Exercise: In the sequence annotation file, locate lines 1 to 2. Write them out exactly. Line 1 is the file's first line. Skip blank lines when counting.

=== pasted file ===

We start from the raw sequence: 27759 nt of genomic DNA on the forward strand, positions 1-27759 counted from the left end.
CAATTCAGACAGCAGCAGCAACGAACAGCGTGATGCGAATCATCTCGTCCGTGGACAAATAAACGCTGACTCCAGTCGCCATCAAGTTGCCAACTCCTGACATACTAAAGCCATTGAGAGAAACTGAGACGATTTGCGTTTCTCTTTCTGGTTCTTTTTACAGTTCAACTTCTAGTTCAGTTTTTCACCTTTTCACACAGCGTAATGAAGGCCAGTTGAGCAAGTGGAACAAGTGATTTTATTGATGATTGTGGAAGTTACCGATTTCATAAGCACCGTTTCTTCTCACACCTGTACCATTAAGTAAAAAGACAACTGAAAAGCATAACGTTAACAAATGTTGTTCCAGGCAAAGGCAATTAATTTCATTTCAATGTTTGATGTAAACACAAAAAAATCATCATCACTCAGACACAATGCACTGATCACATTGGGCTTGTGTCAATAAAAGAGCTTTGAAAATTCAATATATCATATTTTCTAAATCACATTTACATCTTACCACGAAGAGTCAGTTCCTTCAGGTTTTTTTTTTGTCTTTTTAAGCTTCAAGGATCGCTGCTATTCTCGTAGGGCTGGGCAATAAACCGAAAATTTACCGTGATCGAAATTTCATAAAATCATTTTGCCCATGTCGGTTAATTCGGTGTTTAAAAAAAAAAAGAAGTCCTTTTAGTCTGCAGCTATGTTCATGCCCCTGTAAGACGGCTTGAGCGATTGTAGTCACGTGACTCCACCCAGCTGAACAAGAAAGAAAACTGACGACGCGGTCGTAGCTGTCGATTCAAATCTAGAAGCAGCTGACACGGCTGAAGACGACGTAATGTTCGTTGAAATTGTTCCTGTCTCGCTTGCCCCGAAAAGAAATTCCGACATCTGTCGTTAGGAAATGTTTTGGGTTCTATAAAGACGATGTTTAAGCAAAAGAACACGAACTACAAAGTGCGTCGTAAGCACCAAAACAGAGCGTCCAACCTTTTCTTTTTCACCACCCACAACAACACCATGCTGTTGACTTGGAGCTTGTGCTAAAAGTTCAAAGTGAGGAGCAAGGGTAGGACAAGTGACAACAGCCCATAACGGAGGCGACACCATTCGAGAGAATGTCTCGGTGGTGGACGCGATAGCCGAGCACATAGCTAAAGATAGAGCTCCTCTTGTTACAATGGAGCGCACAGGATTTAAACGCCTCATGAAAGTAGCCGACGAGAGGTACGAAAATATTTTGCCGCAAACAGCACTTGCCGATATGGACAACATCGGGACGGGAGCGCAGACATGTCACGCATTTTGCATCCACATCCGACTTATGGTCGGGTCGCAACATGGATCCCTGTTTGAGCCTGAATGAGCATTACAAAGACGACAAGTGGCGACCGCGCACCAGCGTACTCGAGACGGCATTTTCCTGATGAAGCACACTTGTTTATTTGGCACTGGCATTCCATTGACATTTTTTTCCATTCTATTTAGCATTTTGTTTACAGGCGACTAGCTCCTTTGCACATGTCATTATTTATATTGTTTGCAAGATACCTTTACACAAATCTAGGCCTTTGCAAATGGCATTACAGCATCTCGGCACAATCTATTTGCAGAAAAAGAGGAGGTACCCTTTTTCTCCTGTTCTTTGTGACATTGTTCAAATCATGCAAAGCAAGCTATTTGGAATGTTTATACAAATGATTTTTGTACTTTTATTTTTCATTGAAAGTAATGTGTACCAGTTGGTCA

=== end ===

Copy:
We start from the raw sequence: 27759 nt of genomic DNA on the forward strand, positions 1-27759 counted from the left end.
CAATTCAGACAGCAGCAGCAACGAACAGCGTGATGCGAATCATCTCGTCCGTGGACAAATAAACGCTGACTCCAGTCGCCATCAAGTTGCCAACTCCTGACATACTAAAGCCATTGAGAGAAACTGAGACGATTTGCGTTTCTCTTTCTGGTTCTTTTTACAGTTCAACTTCTAGTTCAGTTTTTCACCTTTTCACACAGCGTAATGAAGGCCAGTTGAGCAAGTGGAACAAGTGATTTTATTGATGATTGTGGAAGTTACCGATTTCATAAGCACCGTTTCTTCTCACACCTGTACCATTAAGTAAAAAGACAACTGAAAAGCATAACGTTAACAAATGTTGTTCCAGGCAAAGGCAATTAATTTCATTTCAATGTTTGATGTAAACACAAAAAAATCATCATCACTCAGACACAATGCACTGATCACATTGGGCTTGTGTCAATAAAAGAGCTTTGAAAATTCAATATATCATATTTTCTAAATCACATTTACATCTTACCACGAAGAGTCAGTTCCTTCAGGTTTTTTTTTTGTCTTTTTAAGCTTCAAGGATCGCTGCTATTCTCGTAGGGCTGGGCAATAAACCGAAAATTTACCGTGATCGAAATTTCATAAAATCATTTTGCCCATGTCGGTTAATTCGGTGTTTAAAAAAAAAAAGAAGTCCTTTTAGTCTGCAGCTATGTTCATGCCCCTGTAAGACGGCTTGAGCGATTGTAGTCACGTGACTCCACCCAGCTGAACAAGAAAGAAAACTGACGACGCGGTCGTAGCTGTCGATTCAAATCTAGAAGCAGCTGACACGGCTGAAGACGACGTAATGTTCGTTGAAATTGTTCCTGTCTCGCTTGCCCCGAAAAGAAATTCCGACATCTGTCGTTAGGAAATGTTTTGGGTTCTATAAAGACGATGTTTAAGCAAAAGAACACGAACTACAAAGTGCGTCGTAAGCACCAAAACAGAGCGTCCAACCTTTTCTTTTTCACCACCCACAACAACACCATGCTGTTGACTTGGAGCTTGTGCTAAAAGTTCAAAGTGAGGAGCAAGGGTAGGACAAGTGACAACAGCCCATAACGGAGGCGACACCATTCGAGAGAATGTCTCGGTGGTGGACGCGATAGCCGAGCACATAGCTAAAGATAGAGCTCCTCTTGTTACAATGGAGCGCACAGGATTTAAACGCCTCATGAAAGTAGCCGACGAGAGGTACGAAAATATTTTGCCGCAAACAGCACTTGCCGATATGGACAACATCGGGACGGGAGCGCAGACATGTCACGCATTTTGCATCCACATCCGACTTATGGTCGGGTCGCAACATGGATCCCTGTTTGAGCCTGAATGAGCATTACAAAGACGACAAGTGGCGACCGCGCACCAGCGTACTCGAGACGGCATTTTCCTGATGAAGCACACTTGTTTATTTGGCACTGGCATTCCATTGACATTTTTTTCCATTCTATTTAGCATTTTGTTTACAGGCGACTAGCTCCTTTGCACATGTCATTATTTATATTGTTTGCAAGATACCTTTACACAAATCTAGGCCTTTGCAAATGGCATTACAGCATCTCGGCACAATCTATTTGCAGAAAAAGAGGAGGTACCCTTTTTCTCCTGTTCTTTGTGACATTGTTCAAATCATGCAAAGCAAGCTATTTGGAATGTTTATACAAATGATTTTTGTACTTTTATTTTTCATTGAAAGTAATGTGTACCAGTTGGTCA